Monday, September 13, 2010
The Best Parenting Advice I ever Got
(My sister-in-law took this picture. She gets the best photos of my kids!)
It seems that once you announce to the world that you're expecting everyone and their pet dog has advice for you. Within the first three months of being pregnant I perfected the “smile and nod” technique. And most people didn't know I was pregnant prior to 11 weeks, so you do the math...
But as much as I met people who told me they knew lots about kids because their sister, who lives 4 hours away, has a couple of kids that they see sometimes (true story!), I also have some really smart parents in my life. Both my own biological and in-law parents as well as tons of friends who are a little farther down the parenting road than me.
The really smart ones I take the time to ask for their advice or watch what works with their kids. I've learned to make friends with people who raised kids that turned out how I want mine to turn out. Hopefully I'll glean some tricks from them.
And I have learned some wonderful little tricks along the way for dealing with my headstrong, stubborn (and equally sweet!) two-year old. I've also learned some tried and true advice. So here are the top pieces of parenting advice I've received. If you're a new/expectant parent, I hope they are gems for you as much as they were for me. If you are a parent and you have an equally valuable nugget of gold that has gotten you through so much, I'd love to hear it. This doesn't need to be a complete list!
1.Don't take breastfeeding advice from someone who has never breastfed.
-I know this isn't really parenting advice, but it's advice I got as a new parent. And let me tell you, it is SO true (I was really tempted to put on about a zillion extra O's on that “so.” Imagine saying it that way, okay?). Inevitably you will meet some really nice nurse who will try to help you. And she'll even sound like she knows what she's talking about. But really, if a person is going to claim professional status in anything else, we expect them to have at least done it once. The same should be true about breastfeeding. So ask how many kids she nursed and for how long (if it was only 2 days, ask for someone else!).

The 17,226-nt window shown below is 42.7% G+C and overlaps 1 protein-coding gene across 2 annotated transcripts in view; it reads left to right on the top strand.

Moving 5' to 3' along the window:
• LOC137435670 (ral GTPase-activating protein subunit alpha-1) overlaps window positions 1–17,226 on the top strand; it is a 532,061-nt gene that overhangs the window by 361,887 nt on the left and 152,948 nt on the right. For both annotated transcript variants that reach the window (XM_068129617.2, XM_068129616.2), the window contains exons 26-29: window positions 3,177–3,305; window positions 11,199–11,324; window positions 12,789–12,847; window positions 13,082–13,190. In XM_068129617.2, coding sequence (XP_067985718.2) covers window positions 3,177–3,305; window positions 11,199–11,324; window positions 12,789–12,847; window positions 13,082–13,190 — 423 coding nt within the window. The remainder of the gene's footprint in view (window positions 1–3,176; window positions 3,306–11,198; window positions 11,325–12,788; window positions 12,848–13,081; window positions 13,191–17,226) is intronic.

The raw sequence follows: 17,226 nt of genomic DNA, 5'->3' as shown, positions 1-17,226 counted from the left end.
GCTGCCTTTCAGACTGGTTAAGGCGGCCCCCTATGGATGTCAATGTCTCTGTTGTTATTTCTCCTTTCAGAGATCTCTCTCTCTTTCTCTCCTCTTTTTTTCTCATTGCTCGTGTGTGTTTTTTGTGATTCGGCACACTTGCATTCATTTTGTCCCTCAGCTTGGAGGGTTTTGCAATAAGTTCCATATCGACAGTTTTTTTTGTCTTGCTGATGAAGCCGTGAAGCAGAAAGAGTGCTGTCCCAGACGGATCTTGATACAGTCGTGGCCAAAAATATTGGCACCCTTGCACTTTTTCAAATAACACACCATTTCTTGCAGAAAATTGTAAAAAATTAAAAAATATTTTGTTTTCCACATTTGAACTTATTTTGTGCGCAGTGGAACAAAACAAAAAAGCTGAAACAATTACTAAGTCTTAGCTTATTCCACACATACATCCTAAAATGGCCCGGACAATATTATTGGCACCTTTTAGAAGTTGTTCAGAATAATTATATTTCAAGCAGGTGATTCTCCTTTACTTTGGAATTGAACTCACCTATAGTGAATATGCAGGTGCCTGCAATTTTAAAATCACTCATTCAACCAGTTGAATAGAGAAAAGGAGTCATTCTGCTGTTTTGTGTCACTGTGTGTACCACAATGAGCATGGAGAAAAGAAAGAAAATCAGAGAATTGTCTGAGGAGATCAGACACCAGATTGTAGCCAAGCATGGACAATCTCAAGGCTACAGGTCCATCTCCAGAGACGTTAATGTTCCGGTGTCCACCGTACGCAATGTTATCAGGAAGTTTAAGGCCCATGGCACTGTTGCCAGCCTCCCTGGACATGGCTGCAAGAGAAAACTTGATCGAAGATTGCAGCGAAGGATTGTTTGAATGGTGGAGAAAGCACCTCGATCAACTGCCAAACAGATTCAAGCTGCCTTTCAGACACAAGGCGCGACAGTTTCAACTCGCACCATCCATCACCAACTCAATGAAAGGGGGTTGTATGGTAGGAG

(A little note to those who work in this area. If you have never breastfed, please do all mothers a favour and keep your mouth shut. I know that sounds harsh, but really, you don't know any more than the mom (trust me, if she's planning on breastfeeding, she has read all the books). It's then the blind leading the blind. Except she doesn't know you're blind. It doesn't matter if your sister, best friend or wife nursed, if you didn't, you have no business trying to help someone else do it. I have SO (again, add those extra O's) many friends who have been led astray by a well-meaning, misinformed nurse. Its not fair to her or her baby. Go get your coworker who actually nursed a child. You'll do the moms under your care a huge favour.)
2.Parent from your feet not from your seat.
-Sigh. This one is hard, especially when you're tired (and even harder now that I have two kids and the older one has figured out the times – like when I'm nursing the baby – that I can't really parent from my feet), but MAN it works. My kid responds so much better when I get UP to parent her instead of yelling (or even talking nicely) from the couch. So even when I don't want to, I try to remind myself that there will be a shorter battle if I'm standing and intervening rather than yelling/coaxing/begging plunked in my favourite chair.
3.Every time you ask your child twice (or more!) you undermine your own authority
-Ugg. Again, so true. Hard to live by, but once the habit is formed its so much easier. We work a lot on first time obedience at my house. And when I say “we” I mean me too because I have to remember to not ask a second (or third) time if I expect her to respect me and what I'm asking.
4.Get over Mom-guilt. It robs you of the joys of today
-Everyone makes mistakes. There are always better ways you could have handled the situation. Acknowledge that, apologize (to your kid, yourself, your spouse, whomever) and move on. Don't dwell on it. Wallowing in the guilt does not make you a better mom. And all of the worry and guilt does nothing to help you today.
5.Allow your kids freedom and independence.
-You are raising your kids to be contributing members of society (hopefully that's one of your goals!), so teach them how to contribute and then let them do it. You WANT them to be independent. If you teach them to always need you, what will they do when you're gone?
6.Pray, pray, pray.
-Sometimes that's all you can do.
Okay, let's hear yours!